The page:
Flavor Trends, Strategies and Solutions for Menu Development




By Flavor & The Menu
October 26, 2021


Jessica Tomlinson Corp. Exec. Chef Fleming’s Prime Steakhouse & Wine Bar

Jessica Tomlinson
Director of Culinary
Ford’s Garage

Kitchen Collaborative is a recipe-development initiative formed by Summit F&B and
Flavor & The Menu. To fuel flavor innovation, a group of talented chefs partnered with sponsor brands and commodity boards to create recipes that showcase the passion and potential of our industry.

CHEF SPOTLIGHT: Jessica Tomlinson

As the new Director of Culinary for Ford’s Garage, the Tampa, Fla.-based gourmet burger bar concept, Jessica Tomlinson may not have an opportunity to menu the Australian Goat Bulgogi Tacos she developed for Kitchen Collaborative, but she’ll be applying a similar fearlessness in challenging herself to deliver flavor experiences that intrigue and satisfy in equal measure. As demonstrated by her Korean-Vietnamese-inspired Australian Goat Bulgogi Tacos and the Spanish-styled Warm Idaho®️ Potato Chorizo Salad, Tomlinson applies a deft touch in maximizing the power of her pantry.

Australian Goat Bulgogi Tacos

Photo: Carlos Garcia // Food Styling: Peg Blackley & Bree Williams

Tomlinson was excited to learn that her Kitchen Collaborative assignment would be True Aussie Goat. “I’m a big fan of goat, especially curry goat,” she says. “I find goat more approachable than lamb, not as gamey, but with a bolder flavor than beef. I would encourage those who want to work with something other than beef to give this a try, and they will be pleasantly surprised.” Goat meat is an authentic staple across much of the globe and, as a sustainable and lean meat option, is growing in popularity here in the U.S., as well, with goat meat imports from Australia having more than doubled in the last decade.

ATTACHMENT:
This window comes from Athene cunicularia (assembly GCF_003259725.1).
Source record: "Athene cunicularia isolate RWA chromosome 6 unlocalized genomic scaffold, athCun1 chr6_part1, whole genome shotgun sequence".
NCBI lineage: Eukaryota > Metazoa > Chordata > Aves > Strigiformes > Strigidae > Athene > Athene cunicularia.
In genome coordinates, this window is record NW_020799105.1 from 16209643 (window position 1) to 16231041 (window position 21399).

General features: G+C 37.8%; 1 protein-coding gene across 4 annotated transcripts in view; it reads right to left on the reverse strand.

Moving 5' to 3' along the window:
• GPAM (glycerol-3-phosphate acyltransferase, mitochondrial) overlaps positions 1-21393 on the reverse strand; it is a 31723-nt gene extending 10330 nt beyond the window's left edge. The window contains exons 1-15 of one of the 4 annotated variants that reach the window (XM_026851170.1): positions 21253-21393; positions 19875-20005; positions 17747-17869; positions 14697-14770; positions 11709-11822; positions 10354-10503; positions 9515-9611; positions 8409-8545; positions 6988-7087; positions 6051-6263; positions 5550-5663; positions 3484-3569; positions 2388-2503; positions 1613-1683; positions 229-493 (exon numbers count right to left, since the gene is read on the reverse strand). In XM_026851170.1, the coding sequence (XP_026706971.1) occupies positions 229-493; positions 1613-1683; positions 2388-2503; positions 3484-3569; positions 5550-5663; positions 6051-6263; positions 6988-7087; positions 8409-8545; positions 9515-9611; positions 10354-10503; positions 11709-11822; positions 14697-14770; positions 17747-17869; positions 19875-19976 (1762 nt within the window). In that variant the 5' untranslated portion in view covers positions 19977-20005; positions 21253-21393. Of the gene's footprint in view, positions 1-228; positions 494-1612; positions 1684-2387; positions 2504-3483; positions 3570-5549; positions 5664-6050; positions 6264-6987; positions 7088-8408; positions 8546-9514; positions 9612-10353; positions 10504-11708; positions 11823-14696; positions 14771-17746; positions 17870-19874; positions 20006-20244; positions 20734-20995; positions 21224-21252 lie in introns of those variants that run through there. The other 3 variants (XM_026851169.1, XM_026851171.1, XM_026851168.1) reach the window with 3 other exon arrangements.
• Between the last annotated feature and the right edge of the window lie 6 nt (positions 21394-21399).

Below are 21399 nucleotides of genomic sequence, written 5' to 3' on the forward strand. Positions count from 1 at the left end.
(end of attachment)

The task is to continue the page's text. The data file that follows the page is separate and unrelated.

Tomlinson opted to create a taco application, counting on its familiarity to win over diners who may be hesitant about the meat. Although originally inclined to make a curry goat handheld, “I wanted to challenge myself to create something different,” she says. And indeed she did. Even setting aside the unusual protein, her dish is hardly a conventional taco. The Australian Goat Bulgogi Taco features braised meat in a sweet-umami marinade mixed with fresh cucumber and carrots, plus jalapeños and wrapped in a scallion pancake as the carrier.

“I’m a big fan of the Korean-Vietnamese profile,” she explains of her mash-up choices. “The taco is such a great foundation to build from. I decided to braise the goat—my favorite cooking technique—with a bulgogi flavor profile.” Tomlinson starts by searing goat neck meat on all sides to get a good outside crust. Then, it’s transferred to the oven—along with rough chopped onions, minced garlic and fresh ginger, red chile flakes, soy sauce, orange juice and water—where it cooks for 2 ½ hours prior to assembly.

“I absolutely love scallion pancakes,” Tomlinson says of her decision to swap out the conventional tortilla. She further commits to the global mash-up spirit with her choice of vegetables. “With all the rich flavors of braising, I wanted to provide a bright element and a crunch, which is where the cucumber, carrots and jalapeños come in.” These, she notes, are traditional in a bahn mi sandwich. A drizzle of hoisin finishes the dish.

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Warm Idaho® Potato Chorizo Salad

Photo: Carlos Garcia // Food Styling: Peg Blackley & Bree Williams

Imitation is said to be the sincerest form of flattery, and chefs frequently pay tribute to unforgettable taste experiences through reinvention. With her Warm Idaho® Potato Chorizo Salad, Tomlinson channeled memories of “a taco place in Chicago that makes amazing chorizo potato tacos.” In this warm, Spanish-style dish, “the fattiness of the chorizo plays well with the creaminess of the fingerling potatoes,” says Tomlinson.

The simple build begins with confit potatoes, made with red and white Idaho® fingerling potatoes, garlic cloves, kosher salt and a canola-olive oil blend. After baking in the oven for an hour, she removes the potatoes from the cooking liquid, reserving the oil to use in the vinaigrette, which features red onions, red wine vinegar, Dijon mustard, honey, paprika, cumin, salt and pepper. Purple fingerling chips (or fried strings, as pictured) add color and texture. “This dish needed a crunch,” says Tomlinson, “and I wanted to use the fingerlings in two different ways. Fried strings are fun, because you can create height and drama, but the chips may be more operation-friendly.”

The dish would fit well on a tapas menu, she notes, adding that it could also be a fantastic shareable side to pair with fish or roasted chicken. “The combination of roasted chicken, potato and chorizo may just rival peanut butter and jelly.”

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Project Management: Summit F&B
Photography: Carlos Garcia // Food Styling: Peg Blackley & Bree Williams


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